From classroom lectures to sales pitches, from panel discussions to a presidential speech … you’ve undoubtedly had the opportunity to be in the audience of one or two powerful presentations. You also may have been on the receiving end of more than one or two talks that fell short. Ever stop to analyze what made the difference?
A great presentation doesn’t necessarily give you more information. It isn’t always packed with details — in fact, many of my favorites were really very simple. There are two main differences between good and bad, or good and great. The first is the speaker … or rather, the speaker’s confidence. The second is his or her attention to the listeners.
Finding that confidence when you’re the presenter can help you wow people. Focusing your attention on your audience can help make you less self-conscious. Here are tips.
- Trust in yourself. You are speaking (or presenting) because you have information … information the audience wants … whether it’s your experience, your talent, or your knowledge of the topic. You don’t need to unload every single detail on the topic. Trust yourself to filter out the clutter and give your audience the good stuff. Trust yourself. Be confident. You’re there for a reason.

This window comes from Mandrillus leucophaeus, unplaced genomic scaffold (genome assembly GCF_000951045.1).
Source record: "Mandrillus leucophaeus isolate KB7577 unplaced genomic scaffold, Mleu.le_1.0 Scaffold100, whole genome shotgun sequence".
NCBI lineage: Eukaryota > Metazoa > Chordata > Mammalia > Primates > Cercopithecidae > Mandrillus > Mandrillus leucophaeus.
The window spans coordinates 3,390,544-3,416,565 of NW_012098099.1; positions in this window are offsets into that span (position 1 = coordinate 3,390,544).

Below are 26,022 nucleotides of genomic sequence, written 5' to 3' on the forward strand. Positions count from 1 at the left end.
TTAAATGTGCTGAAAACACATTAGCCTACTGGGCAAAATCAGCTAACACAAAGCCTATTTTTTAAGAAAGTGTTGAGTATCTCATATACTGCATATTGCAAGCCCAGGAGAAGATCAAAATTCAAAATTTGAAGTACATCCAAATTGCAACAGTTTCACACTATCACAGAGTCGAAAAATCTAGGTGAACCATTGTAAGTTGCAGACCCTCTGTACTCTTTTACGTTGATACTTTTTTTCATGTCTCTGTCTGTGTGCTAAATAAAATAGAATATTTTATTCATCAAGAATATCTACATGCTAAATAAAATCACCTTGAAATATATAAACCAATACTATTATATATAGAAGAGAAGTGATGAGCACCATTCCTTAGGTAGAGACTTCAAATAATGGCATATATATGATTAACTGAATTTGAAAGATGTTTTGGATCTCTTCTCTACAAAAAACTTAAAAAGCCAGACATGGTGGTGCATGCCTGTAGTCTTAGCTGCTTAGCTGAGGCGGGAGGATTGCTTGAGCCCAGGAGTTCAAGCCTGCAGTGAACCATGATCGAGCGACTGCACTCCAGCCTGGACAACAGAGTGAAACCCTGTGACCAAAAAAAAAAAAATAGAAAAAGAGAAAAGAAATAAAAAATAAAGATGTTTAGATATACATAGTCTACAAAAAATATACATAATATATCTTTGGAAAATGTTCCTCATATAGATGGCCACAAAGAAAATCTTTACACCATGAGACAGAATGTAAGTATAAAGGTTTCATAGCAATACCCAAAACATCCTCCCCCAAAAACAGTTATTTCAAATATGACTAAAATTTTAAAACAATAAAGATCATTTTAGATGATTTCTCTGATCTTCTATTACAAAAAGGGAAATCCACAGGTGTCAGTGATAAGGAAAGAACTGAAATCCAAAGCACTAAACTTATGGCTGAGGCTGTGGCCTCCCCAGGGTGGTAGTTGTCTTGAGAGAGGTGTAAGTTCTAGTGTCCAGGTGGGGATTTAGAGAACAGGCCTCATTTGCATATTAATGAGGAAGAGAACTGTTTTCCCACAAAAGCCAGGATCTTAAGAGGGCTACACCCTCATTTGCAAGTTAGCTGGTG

- Practice. Script your presentation. Read through it to yourself and out loud many times. Record yourself or practice presenting it to someone. All this preparation will help make you more comfortable … more confident.
- Audience rapport. Most people won’t remember the exact details of your presentation. They will remember you. How did you make them feel? Stop gathering content and spend more time getting comfortable talking to a roomful of people. Start with a greeting that sets the tone. Audiences judge you in the first 30 to 60 seconds, so put some time into your opening. If you give the same presentation more than once, it still needs to sound fresh and original each time. And, finally, remember to pause between elements.
- Stay completely focused. Focus on being less concerned with how you’re doing … and more focused on inspiring your audience. Concentrate on the moment. Breathe. Take your time. Your audience is your focus, so pay attention to them. Also, remember standing perfectly still while you speak can look awkward, so move around a little. Even if you’re behind a podium or seated, use a few arm movements. Lastly, ignore your inner voice — it can be distracting.
You can be an extraordinary presenter if you remember that every presentation is a performance. Like any good performer, smile and look the part. Be confident. Be enthusiastic about your topic. Focus on your audience. And enjoy the moment.